Remove air fresheners/scented candles: I get it, I used to be a candle junkie myself. I loved having them all over the house and in every scent for every season. But I’ve learned SO darn much over the past few years that has led me to remove all the candles from my home in order to improve the indoor air quality at home. This goes for air fresheners and oil plug ins that use synthetic fragrances too. This blog post about synthetic fragrances and the havoc they wreak on our indoor air and bodies is a MUST read if you’re looking to eliminate this toxic element from your home.
Use Essential Oils to Purify: After removing air fresheners, I decided to give essential oils a try. I used them just for their scent at first, but I’ve slowly added them to other applications throughout my house. There are some essential oils that will actually help purify the air in your home and reduce the CO2 we produce. You can find all my favorite diffuser blends here to help you improve indoor air and support emotional wellness too.
Add Air Purifying Plants: Plants are an INCREDIBLE resource and bringing them inside can do WONDERS for your indoor air. Plants naturally reduce CO2 levels in the home and can improve the indoor air quality. They are a great natural solution to naturally filter the air. The only thing to keep an eye on is giving your plant too much water. An over-watered plant will increase the humidity levels and can also breed mold and mildew.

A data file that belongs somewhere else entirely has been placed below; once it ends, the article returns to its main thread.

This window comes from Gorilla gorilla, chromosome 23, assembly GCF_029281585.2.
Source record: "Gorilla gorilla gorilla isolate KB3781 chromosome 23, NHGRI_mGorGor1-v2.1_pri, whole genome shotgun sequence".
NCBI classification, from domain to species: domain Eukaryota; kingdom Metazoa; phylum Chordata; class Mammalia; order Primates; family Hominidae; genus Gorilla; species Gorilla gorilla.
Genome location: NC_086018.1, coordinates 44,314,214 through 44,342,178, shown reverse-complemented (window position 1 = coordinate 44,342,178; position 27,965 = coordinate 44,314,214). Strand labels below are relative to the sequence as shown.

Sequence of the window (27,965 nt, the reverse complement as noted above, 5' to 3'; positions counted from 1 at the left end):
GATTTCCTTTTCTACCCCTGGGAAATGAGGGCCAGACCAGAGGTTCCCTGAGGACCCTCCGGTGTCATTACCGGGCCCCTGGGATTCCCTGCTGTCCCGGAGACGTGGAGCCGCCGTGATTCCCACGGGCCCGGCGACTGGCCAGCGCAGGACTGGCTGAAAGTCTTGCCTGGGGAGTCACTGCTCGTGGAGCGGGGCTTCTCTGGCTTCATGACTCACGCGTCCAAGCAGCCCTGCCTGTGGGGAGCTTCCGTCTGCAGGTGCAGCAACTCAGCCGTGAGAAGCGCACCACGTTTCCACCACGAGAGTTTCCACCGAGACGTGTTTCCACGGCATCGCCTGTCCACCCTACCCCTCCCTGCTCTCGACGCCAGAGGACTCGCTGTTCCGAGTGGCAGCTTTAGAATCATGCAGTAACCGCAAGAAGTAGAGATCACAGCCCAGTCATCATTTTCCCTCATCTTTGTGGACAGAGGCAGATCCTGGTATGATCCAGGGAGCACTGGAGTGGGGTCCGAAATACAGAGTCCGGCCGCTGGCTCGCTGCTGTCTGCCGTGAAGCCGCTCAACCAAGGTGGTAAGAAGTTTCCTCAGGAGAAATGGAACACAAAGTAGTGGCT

Volatile organic compounds are everywhere and in so many of the materials and products around our house. Other chemicals like flame retardants are also VERY present in household furniture and textiles. Below are a few ways you can limit the VOCs that off gas from these at home.
Furniture: Furniture foam is usually quite toxic as it contains flame retardants and usually has formaldehyde. If you have the option to replace the foam with a natural filling like wool or cotton or an all natural latex, you could eliminate that problematic chemical right away. You can even check with a local upholsterer to see if they can do this for you.
You can also check to see if your furniture has plywood or particle board within it. These materials are often made with adhesives that contain Formaldehyde. The formaldehyde will off gas for the entire life of the product, and in fact, it off gasses more with age. Using a product like SafeCoat SafeSeal to seal in the VOCs can really help limit what is off-gassed in your home.
Rugs: Rugs are often treated with PFCs to ensure that water beads on them rather than gets soaked into the textile. If you can’t replace your rug with an organic or GOTS Certified Rug, then making sure to keep it dry is your best bet. You can also neutralize some of the chemicals by sprinkling it with baking soda every few months.